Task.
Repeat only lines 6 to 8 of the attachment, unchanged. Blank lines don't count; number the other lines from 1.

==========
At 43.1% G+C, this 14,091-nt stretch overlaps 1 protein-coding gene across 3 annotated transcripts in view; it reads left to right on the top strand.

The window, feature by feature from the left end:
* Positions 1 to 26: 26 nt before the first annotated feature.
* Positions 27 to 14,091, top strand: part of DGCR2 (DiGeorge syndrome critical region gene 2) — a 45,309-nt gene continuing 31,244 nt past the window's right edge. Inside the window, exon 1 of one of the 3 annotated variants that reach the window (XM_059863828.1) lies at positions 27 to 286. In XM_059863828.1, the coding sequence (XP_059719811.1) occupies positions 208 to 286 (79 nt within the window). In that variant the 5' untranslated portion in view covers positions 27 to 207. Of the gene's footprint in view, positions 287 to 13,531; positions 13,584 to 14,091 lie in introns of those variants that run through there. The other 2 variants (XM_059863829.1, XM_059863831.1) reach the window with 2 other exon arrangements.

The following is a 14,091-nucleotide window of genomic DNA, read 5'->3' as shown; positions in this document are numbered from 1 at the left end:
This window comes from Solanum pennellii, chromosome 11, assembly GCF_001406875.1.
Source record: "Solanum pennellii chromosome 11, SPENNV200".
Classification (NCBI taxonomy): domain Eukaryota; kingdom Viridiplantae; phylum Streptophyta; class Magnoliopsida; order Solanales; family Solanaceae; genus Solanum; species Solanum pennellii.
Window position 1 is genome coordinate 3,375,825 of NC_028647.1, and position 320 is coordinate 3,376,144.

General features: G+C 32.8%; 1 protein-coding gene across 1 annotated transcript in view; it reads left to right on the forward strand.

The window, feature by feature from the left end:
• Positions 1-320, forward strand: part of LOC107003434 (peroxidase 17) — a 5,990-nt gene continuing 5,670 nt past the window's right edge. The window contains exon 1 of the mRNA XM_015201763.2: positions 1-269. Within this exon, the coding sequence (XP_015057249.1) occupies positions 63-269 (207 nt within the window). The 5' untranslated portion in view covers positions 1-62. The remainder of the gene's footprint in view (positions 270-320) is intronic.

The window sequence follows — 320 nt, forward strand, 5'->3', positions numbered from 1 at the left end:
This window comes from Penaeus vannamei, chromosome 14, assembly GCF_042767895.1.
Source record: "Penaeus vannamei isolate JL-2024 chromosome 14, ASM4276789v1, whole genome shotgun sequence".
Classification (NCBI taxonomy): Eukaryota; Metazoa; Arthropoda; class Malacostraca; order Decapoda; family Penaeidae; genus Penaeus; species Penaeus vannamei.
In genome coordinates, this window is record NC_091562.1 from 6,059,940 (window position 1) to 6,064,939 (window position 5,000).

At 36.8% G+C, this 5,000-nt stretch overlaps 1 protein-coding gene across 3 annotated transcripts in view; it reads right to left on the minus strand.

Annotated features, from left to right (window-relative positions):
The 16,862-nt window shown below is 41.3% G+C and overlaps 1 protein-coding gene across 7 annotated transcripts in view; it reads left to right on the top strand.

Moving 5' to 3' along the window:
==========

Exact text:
This window comes from Solanum pennellii, chromosome 11, assembly GCF_001406875.1.
Source record: "Solanum pennellii chromosome 11, SPENNV200".
Classification (NCBI taxonomy): domain Eukaryota; kingdom Viridiplantae; phylum Streptophyta; class Magnoliopsida; order Solanales; family Solanaceae; genus Solanum; species Solanum pennellii.